Is this an actual order, or a mental one? I would fund an HSA and Roth first and foremost. If you don't have enough left over for "fun" money you could take it out of other accounts. Take #3 and #4 for best example. It doesn't make sense to pay your portfolio $5K back and run out of money before you make your Roth contribution. Better to make your Roth contribution, and if you have to, skip paying your portfolio back for the car. This way you've got more money in the most tax advantaged account.

You're probably doing it all, but if I was working, the very first thing I'd do is max out a Roth IRA with the earnings, and make certain the HSA was funded too. If that wiped out the extra income, and I wanted to have some fun with the money, I'd definitely allow myself to take a similar amount of our one of my other accounts.
It is approximately chronological in order, really just a checklist I jotted down on a post-it note. I'm waiting on the Roth to make sure that planned income plus consulting plus some cap gains I sold in January to fund much of this year's spend don't push me to phase-out territory (I know, first world problem). I also have more thinking to do on solo-401K and other self-employment perks, as I've said in other threads I'm over-deferred and would prefer to have more taxable funds for tax management strategies.
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Old 04-01-2018, 09:07 AM   #25
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This post won't answer "which of the 8" to fund, but that's not something I can contribute to very well.

For me, "extra income" would affect my cash flow calculation, but would not affect my actions (fungability and all of that).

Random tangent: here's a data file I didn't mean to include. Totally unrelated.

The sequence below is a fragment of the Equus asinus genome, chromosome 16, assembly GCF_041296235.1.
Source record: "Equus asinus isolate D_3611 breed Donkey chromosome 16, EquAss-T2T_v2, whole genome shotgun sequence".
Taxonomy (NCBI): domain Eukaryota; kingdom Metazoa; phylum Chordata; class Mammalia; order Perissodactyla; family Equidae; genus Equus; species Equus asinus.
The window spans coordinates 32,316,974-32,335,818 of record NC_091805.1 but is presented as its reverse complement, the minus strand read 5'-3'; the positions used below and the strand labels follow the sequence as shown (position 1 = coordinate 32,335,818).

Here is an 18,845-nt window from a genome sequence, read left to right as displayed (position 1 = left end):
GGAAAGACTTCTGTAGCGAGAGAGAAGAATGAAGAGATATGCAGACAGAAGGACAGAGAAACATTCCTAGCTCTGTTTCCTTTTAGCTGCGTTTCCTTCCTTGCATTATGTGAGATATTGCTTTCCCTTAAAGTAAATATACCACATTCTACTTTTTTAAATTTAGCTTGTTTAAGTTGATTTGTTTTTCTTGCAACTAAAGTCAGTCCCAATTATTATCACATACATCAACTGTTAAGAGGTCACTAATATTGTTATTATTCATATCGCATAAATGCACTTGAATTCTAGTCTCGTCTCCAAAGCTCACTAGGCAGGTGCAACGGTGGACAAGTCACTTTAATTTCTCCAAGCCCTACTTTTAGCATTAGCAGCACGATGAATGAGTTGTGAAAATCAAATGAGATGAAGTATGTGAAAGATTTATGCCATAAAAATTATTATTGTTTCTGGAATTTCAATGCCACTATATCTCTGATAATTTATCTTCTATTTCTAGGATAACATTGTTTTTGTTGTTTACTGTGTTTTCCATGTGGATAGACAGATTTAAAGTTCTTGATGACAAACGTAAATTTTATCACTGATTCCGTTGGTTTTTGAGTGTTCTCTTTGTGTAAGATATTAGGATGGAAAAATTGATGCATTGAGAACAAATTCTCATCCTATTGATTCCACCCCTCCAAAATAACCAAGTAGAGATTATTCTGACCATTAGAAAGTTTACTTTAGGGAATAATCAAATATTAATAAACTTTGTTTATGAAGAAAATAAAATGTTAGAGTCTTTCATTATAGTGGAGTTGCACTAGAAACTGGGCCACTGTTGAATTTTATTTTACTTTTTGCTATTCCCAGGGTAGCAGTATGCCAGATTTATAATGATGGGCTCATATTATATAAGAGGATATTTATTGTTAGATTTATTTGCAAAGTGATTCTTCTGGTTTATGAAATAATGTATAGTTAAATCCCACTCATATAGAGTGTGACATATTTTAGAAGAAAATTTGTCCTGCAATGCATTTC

Many of the things in the OP list would fall into the category of "outside the monthly burn rate" in my cash flow spreadsheet. Other things include once annual payments, like real estate taxes and auto and homeowners insurance. In other words, the "lumpy" stuff gets separate, tagged entries. The rest goes into the burn rate, which is uniformly subtracted every month.

The result is a decreasing available spending balance, which I restore in December. That restoration is designed to supply the lumpy and uniform expenses in the following year.
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Old 04-03-2018, 07:20 PM   #26
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We have only been FIREd about 2 years. I was doing some odd consulting and simply told him if he wanted me to keep coming around every he'd have to pay a certain amount every month and pitch in some time/labor (his or his companies) on some of my fun projects. He stepped right up. Now I wonder if I sold myself short all those years! SWMBO had commented how a local college library was in a jam after losing another librarian. I said "Why don't you offer to do some part time work there?" A lot different for her since she really didn't need the job. So now she works there a few hours a few days a week. No compunction about telling them she won't be in if she has anything else she simply wants to do. Had to tell them she really didn't want to go to work full time. Bottom line, we didn't have to sell assets like we planned at this stage. Haven't dipped into savings at all. In fact, wife put away a small amount more into a new retirement account. Downside? I really should be selling some assets--rental property. We both are getting fed up taking care of them. But it actually takes time and effort to manage the sales and its easier right now to just coast along...